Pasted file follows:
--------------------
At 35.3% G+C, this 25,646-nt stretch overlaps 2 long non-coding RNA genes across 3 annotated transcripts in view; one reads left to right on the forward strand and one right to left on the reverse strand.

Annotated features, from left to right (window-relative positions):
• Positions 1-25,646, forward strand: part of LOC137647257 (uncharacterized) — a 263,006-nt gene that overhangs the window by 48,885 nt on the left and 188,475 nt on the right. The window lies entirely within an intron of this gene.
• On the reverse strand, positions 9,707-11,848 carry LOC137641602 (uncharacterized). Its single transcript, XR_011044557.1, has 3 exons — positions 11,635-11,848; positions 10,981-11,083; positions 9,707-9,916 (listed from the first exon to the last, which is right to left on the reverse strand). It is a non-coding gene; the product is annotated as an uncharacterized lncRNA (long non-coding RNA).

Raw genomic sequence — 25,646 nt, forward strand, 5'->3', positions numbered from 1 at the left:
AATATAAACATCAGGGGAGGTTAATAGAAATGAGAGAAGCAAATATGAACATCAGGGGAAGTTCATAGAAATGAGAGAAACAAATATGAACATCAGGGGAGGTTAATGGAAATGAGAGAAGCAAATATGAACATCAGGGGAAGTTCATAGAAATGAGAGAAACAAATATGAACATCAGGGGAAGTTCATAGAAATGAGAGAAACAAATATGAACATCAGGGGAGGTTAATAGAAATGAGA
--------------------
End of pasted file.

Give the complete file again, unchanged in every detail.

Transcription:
At 35.3% G+C, this 25,646-nt stretch overlaps 2 long non-coding RNA genes across 3 annotated transcripts in view; one reads left to right on the forward strand and one right to left on the reverse strand.

Annotated features, from left to right (window-relative positions):
• Positions 1-25,646, forward strand: part of LOC137647257 (uncharacterized) — a 263,006-nt gene that overhangs the window by 48,885 nt on the left and 188,475 nt on the right. The window lies entirely within an intron of this gene.
• On the reverse strand, positions 9,707-11,848 carry LOC137641602 (uncharacterized). Its single transcript, XR_011044557.1, has 3 exons — positions 11,635-11,848; positions 10,981-11,083; positions 9,707-9,916 (listed from the first exon to the last, which is right to left on the reverse strand). It is a non-coding gene; the product is annotated as an uncharacterized lncRNA (long non-coding RNA).

Raw genomic sequence — 25,646 nt, forward strand, 5'->3', positions numbered from 1 at the left:
AATATAAACATCAGGGGAGGTTAATAGAAATGAGAGAAGCAAATATGAACATCAGGGGAAGTTCATAGAAATGAGAGAAACAAATATGAACATCAGGGGAGGTTAATGGAAATGAGAGAAGCAAATATGAACATCAGGGGAAGTTCATAGAAATGAGAGAAACAAATATGAACATCAGGGGAAGTTCATAGAAATGAGAGAAACAAATATGAACATCAGGGGAGGTTAATAGAAATGAGA